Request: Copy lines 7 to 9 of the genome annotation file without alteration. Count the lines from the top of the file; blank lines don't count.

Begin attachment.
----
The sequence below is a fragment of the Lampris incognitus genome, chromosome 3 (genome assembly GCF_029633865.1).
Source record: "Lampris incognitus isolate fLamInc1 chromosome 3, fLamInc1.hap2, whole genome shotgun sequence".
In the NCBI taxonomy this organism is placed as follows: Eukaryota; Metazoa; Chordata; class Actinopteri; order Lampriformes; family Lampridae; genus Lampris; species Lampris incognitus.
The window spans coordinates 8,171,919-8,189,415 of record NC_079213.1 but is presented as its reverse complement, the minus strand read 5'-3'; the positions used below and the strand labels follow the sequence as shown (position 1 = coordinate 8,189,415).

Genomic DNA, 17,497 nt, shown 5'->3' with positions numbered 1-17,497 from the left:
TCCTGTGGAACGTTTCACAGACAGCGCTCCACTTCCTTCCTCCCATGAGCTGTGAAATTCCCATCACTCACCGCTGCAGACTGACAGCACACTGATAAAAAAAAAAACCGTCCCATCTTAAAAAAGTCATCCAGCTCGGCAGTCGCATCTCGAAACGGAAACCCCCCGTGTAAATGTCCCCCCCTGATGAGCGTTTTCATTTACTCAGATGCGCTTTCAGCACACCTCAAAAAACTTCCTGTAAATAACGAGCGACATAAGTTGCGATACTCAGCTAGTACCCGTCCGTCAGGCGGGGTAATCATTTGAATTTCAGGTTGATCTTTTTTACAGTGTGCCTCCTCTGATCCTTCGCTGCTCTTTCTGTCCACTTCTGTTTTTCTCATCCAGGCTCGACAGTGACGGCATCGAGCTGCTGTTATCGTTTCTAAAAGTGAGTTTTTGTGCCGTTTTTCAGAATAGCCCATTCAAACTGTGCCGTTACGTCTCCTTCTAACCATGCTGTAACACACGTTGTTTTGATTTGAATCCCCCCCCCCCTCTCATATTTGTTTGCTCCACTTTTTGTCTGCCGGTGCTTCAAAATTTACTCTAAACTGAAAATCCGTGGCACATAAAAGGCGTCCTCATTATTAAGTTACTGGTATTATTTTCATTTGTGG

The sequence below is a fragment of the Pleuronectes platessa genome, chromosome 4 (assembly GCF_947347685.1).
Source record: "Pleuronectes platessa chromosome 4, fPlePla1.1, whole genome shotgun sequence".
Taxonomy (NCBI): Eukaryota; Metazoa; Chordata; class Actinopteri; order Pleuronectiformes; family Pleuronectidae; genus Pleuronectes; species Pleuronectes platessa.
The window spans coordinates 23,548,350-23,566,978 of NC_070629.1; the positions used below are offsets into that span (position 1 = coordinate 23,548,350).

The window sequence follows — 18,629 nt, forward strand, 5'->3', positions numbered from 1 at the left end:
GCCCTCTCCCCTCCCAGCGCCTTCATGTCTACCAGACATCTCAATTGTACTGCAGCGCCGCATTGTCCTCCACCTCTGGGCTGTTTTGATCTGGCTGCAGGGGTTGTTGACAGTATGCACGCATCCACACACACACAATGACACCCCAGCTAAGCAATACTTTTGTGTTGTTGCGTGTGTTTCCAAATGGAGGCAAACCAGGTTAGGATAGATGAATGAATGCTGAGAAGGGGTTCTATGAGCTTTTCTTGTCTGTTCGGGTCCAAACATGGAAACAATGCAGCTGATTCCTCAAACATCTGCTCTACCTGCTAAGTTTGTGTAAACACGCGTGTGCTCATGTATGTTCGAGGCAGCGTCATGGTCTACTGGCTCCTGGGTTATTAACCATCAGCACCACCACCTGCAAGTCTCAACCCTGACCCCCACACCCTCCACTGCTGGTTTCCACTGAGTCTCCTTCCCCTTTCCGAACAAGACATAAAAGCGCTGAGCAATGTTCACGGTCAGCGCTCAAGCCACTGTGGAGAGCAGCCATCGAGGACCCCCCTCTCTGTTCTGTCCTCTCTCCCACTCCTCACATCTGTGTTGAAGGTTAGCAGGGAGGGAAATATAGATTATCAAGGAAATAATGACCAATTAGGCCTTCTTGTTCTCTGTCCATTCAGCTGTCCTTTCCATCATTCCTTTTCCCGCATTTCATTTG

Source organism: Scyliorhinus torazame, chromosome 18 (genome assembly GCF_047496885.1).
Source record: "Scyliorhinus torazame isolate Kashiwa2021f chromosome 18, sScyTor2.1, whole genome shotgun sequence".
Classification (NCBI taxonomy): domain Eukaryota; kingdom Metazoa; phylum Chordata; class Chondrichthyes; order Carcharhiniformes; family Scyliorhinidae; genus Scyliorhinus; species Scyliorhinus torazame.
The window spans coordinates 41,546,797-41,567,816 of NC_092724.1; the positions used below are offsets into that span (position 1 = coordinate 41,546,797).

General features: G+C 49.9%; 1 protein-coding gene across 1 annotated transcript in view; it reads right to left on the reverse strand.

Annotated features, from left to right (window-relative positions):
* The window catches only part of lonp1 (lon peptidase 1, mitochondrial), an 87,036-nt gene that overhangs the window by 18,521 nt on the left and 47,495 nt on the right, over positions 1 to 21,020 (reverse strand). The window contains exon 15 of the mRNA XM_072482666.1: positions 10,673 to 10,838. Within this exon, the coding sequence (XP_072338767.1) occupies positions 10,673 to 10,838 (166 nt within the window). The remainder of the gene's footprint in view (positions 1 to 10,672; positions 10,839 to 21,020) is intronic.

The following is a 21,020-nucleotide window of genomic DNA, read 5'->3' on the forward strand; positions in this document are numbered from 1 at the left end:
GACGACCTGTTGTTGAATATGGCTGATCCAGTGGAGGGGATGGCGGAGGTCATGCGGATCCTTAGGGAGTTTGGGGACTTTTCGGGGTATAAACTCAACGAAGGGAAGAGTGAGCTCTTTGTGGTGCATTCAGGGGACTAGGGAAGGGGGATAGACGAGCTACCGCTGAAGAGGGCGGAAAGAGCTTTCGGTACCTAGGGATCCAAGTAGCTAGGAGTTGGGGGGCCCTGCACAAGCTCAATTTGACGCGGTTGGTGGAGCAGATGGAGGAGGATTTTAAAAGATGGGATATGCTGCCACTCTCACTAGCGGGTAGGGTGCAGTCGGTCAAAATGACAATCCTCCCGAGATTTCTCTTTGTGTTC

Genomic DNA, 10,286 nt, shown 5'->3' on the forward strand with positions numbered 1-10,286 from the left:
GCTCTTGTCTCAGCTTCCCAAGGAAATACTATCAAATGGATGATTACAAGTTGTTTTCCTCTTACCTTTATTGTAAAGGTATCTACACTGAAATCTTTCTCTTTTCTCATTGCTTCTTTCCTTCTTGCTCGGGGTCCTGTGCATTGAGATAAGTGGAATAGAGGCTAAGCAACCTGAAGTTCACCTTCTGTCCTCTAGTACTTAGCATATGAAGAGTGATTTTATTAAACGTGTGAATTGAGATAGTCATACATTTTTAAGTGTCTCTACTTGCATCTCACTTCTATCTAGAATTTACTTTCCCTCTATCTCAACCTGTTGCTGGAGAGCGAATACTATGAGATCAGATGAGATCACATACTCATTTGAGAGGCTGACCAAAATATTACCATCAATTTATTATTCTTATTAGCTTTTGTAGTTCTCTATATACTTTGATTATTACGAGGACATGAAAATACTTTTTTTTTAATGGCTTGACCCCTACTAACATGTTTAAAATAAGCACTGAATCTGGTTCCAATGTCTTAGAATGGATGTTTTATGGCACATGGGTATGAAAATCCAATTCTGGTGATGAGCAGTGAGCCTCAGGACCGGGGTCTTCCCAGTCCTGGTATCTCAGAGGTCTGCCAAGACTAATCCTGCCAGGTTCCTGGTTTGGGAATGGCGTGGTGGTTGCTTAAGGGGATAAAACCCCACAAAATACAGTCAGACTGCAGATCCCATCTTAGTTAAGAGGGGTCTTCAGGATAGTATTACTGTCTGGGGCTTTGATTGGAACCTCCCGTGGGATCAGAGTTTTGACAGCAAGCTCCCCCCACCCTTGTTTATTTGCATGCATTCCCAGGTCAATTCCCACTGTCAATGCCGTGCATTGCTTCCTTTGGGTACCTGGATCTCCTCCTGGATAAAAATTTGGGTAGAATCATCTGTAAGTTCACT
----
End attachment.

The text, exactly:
The sequence below is a fragment of the Pleuronectes platessa genome, chromosome 4 (assembly GCF_947347685.1).
Source record: "Pleuronectes platessa chromosome 4, fPlePla1.1, whole genome shotgun sequence".
Taxonomy (NCBI): Eukaryota; Metazoa; Chordata; class Actinopteri; order Pleuronectiformes; family Pleuronectidae; genus Pleuronectes; species Pleuronectes platessa.